Foundation (Prep) Writing achievement standard .......................................................................................................................... 16
Foundation (Prep) Speaking and listening achievement standard............................................................................................... 16
Page 2 of 16
PoLT (Principles of Learning and Teaching) embedded in this unit ................................................... 16
Supporting Resources and Materials ...................................................................................................... 16
Page 3 of 16
Lesson 1 (Tuning in)
Browsing, borrowing & reading with Buddy
(15 mins)
Cue in with discussion about Wild Animals as
a topic, linking to forthcoming excursion to the
zoo and eliciting prior knowledge from books
and other media. What animals will you see
there? What do you already know about the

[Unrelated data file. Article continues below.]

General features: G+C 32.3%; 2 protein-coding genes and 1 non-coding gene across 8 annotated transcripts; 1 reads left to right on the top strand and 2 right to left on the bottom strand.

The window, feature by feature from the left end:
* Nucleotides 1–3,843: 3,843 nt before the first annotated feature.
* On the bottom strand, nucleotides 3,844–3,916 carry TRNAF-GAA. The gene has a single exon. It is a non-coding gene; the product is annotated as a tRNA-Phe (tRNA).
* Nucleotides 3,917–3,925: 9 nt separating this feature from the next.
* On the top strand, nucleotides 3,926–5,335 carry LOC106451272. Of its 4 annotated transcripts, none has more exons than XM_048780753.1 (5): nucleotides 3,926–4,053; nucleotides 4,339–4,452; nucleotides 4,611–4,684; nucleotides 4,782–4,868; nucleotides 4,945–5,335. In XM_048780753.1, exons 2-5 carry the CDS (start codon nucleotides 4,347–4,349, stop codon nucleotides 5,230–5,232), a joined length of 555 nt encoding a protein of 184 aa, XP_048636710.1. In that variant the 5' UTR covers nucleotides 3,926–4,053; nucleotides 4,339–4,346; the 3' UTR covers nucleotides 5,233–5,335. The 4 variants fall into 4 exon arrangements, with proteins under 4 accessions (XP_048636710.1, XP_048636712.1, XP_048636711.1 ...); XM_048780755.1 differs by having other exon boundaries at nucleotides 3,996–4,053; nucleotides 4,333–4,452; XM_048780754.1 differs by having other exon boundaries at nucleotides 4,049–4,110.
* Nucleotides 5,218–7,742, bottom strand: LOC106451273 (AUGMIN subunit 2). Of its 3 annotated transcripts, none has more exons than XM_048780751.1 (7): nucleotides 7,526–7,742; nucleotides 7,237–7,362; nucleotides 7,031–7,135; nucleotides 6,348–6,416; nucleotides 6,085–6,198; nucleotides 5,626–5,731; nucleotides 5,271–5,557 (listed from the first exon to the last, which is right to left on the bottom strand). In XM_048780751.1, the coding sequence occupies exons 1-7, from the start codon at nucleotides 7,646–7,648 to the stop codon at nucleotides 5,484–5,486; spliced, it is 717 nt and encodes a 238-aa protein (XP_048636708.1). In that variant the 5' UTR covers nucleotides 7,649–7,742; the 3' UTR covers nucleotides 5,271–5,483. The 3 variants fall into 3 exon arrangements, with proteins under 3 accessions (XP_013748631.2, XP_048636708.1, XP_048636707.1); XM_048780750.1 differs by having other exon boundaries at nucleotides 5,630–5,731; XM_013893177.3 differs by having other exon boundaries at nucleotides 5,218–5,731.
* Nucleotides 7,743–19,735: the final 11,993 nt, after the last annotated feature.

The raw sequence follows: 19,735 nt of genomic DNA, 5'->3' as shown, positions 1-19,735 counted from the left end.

animals? (What can you tell me about e.g.
lions?) What’s the difference between wild
animals and pets or farm animals?
Develop a simple search plan & record it on
large chart or SmartBoard. What else would
we like to find out about wild animals e.g.
what they look like & what they eat.
Activities
Discuss how we can find out about things
(books and other media, excursions etc.).
What can we use in the library to find out?
Take a ‘library walk’ to see the non-fiction
part of the library where the ‘true books about
true things’ are.
Identify Wild Animals as a Non-Fiction text,
and introduce Non-Fiction Text features:
headings, pictures with captions, table of
contents, index, and pages (and parts of
pages) may be read in any order.
Use the table of contents to choose one
animal to read about, pausing to identify
answers to questions on the search plan. .
Review search plan and discuss which
questions on the search plan have been
answered. Show other NF books about that
animal that we could also use if needed.
LESSON SEQUENCES
Lesson Cluster 2
Browsing, borrowing & reading with Buddy
(15 mins)
Cue in with chat about the zoo excursion and
review the search plan (shared reading): did